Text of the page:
Father sits by a kerosene lamp, tinkering with an idea to get salt out of the shaker.
Similar scenes must have occurred in many homes judging by the number of patents granted for agitators and combination shakers.
The best known agitators, and probably most successful, were the Alden Christmas Barrel Salts (pictured first, below).
The children keep straight faces so as not to upset Dad Further.
Later the kids finish their chores while Mother cleans up the kitchen.
One early castor bottle held a wooden agitator imbedded in a cork in its bottom and “rising through the center with a series of arms extended transversely through the stem in various directions.” It was meant to pulverize the salt when the bottle was shaken. George Richardson was granted the first patent for an unattached agitator in 1867 (Fig. A metal rod with points or projections at each end was to be shaken in the salt against a cork in the bottom which prevented damage to the bottle.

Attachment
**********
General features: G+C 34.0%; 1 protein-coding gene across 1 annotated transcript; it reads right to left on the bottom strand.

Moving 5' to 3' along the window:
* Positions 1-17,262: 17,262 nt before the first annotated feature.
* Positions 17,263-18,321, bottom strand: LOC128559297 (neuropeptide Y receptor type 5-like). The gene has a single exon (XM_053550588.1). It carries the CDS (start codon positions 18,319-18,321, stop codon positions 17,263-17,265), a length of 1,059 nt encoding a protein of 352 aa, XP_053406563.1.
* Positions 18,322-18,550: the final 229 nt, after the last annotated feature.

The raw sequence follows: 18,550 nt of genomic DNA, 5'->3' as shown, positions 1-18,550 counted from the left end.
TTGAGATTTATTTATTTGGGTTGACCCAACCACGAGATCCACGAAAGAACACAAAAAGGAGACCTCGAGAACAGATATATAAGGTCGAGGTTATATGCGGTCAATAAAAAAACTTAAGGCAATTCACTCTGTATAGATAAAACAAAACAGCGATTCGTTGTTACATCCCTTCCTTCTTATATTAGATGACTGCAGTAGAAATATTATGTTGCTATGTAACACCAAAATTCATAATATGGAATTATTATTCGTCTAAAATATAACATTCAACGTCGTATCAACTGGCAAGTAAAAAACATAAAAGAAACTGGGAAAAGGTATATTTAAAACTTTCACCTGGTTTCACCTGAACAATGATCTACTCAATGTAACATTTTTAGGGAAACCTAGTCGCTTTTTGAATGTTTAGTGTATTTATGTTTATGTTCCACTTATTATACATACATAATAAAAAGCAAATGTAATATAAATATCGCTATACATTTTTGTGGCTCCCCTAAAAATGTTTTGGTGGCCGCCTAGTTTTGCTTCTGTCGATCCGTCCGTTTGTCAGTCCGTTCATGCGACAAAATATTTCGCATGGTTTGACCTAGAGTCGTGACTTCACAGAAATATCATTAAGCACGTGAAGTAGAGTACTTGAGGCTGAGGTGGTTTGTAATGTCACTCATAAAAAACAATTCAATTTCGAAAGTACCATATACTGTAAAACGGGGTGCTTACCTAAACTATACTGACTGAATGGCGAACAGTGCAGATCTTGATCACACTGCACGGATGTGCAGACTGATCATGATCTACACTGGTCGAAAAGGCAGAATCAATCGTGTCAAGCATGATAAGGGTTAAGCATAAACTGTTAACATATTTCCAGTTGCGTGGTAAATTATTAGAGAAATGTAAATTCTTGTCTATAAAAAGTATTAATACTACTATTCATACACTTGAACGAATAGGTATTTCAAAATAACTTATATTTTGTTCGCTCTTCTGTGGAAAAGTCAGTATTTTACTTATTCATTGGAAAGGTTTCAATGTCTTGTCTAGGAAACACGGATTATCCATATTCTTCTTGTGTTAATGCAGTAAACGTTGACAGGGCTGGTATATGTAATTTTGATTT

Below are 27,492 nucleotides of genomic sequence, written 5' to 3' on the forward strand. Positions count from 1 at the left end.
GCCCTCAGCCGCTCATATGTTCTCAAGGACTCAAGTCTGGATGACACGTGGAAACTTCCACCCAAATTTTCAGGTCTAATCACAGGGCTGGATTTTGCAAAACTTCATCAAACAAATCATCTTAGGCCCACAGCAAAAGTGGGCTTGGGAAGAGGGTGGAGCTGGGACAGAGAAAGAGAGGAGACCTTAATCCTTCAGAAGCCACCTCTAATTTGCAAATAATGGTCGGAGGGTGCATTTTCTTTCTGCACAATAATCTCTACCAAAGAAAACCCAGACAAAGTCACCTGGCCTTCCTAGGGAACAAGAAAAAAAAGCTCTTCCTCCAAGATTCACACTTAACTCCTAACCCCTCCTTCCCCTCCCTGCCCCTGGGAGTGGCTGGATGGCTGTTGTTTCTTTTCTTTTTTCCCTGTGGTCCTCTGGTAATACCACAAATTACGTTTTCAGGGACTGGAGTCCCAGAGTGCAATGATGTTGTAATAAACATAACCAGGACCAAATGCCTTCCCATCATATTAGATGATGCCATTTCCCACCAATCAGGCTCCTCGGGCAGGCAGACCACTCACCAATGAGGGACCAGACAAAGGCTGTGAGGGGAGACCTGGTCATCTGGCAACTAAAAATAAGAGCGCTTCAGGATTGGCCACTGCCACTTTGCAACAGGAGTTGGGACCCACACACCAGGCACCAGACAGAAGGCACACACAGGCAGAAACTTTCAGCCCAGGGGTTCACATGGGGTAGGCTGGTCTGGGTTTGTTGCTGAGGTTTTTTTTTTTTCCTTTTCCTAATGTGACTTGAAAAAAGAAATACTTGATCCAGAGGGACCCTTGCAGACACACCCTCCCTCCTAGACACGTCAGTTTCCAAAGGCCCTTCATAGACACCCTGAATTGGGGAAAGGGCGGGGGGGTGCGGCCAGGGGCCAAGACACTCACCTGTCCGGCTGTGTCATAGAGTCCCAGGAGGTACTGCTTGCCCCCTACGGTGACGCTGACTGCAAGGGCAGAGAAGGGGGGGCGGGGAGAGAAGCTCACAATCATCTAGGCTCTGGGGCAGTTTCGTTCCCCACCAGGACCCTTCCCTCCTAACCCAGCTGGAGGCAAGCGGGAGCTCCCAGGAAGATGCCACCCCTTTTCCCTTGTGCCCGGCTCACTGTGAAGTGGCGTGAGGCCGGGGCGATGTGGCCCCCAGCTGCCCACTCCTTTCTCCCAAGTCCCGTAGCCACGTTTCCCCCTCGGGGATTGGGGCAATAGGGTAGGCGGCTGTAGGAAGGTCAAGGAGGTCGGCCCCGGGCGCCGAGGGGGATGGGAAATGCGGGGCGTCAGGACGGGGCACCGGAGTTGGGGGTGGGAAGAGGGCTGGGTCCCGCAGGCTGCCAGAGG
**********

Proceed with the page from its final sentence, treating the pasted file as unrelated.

Charles Crossman’s 1863 patent does not specify the material to be used, but the agitator pictured in Fig. He claimed this formed no stationary obstruction to the salt.
The gasket which must have sealed the bottom is missing.
Charles Gilbert was granted a patent very similar to this.
This method looks more efficient than many of the others. Parker, who lived in Chickasha, in the Chickasha Nation, Indian Territory (Oklahoma).
There are several combination shakers of historical interest. He received his patent in 1904 for a composite condiment holder.
“Shaker” had been recognized as a container in which to mix drinks, so its slow acceptance as a bottle for dispensing salt was understandable.
Although salt shakers gained popularity from the mid-1860’s on, they were designated by a variety of terms such as dredge, cruet, sprinkler, bottle, distributor, etc. My grandmother always called them salt cellars and assigned me the chore of poking clear the perforations in their tops with a toothpick.
Picture a family dinner in their home over 100 years ago.